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Surface integral to Lateral integral?

  1. Feb 27, 2012 #1
    1. The problem statement, all variables and given/known data
    I have some working out my lecture gave me to a problem and I don't think I understand part of it. Hoping you could help me.


    It's using Gauss' Law to find the capacitance of a cylindrical capacitor of length L but this information shouldn't matter for my question.

    [itex]\lambda=\frac{∂q}{∂l}[/itex]

    [itex]\oint E \bullet \Delta A = \frac{\sum q}{\epsilon}[/itex]

    He then jumps to.

    [itex]E \int \Delta A = \frac{\lambda L}{\epsilon}[/itex]

    First question, how does he go from the surface integral to the normal integral? Has it got anything to do with removing the dot product?

    He then changes
    [itex]E \int \Delta A[/itex] to E(2πrL)

    I understand this is taking the integral of dA which becomes A, which is the area of a circle, hence 2πr, but how does he then bring the L into play...would this not be the Volume, not the area?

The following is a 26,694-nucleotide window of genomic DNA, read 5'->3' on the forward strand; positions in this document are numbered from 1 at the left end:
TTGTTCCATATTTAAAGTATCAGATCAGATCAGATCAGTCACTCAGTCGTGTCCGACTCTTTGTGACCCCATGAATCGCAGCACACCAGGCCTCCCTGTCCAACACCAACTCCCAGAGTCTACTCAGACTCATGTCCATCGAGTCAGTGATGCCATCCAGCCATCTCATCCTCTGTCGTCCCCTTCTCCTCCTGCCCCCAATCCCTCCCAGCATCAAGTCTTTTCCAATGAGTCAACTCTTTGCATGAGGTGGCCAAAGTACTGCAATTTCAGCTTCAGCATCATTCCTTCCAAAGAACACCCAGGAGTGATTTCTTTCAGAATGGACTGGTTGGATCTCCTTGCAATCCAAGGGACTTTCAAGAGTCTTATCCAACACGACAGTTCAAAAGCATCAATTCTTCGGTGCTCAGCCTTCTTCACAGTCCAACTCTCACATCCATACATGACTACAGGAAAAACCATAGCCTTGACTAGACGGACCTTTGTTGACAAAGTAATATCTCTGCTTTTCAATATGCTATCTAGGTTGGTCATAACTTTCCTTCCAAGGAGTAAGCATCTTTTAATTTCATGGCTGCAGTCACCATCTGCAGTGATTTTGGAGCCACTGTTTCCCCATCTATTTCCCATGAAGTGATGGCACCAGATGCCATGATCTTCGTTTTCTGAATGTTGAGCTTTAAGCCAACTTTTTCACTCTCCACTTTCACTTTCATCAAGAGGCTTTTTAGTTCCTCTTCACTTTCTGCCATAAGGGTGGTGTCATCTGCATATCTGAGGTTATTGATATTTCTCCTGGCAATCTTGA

Thanks for any help.
     
  2. jcsd
  3. Feb 27, 2012 #2

    lanedance

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    could it be that E is constant in the integral and always makes the same angle with the surface normal?

    This is generally the best way to make use of Guass's theorem - exploit the symmetry of the problem to simplify any integrals
     
  4. Feb 27, 2012 #3
    So when an angle doesn't change a surface integral can be turned into a lateral integral?
    Sorry I haven't done much study on surface integrals so I don't know a lot about them. I'll look into them.
     
  5. Feb 27, 2012 #4

    lanedance

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    so if the relative angle, and field strength both don't change the scalar result of the vector dot product is just EdA, everywhere over the surface. As E is constant, the integral is just E.A
     
  6. Feb 28, 2012 #5
    Perfect sense, thanks so much for that
     
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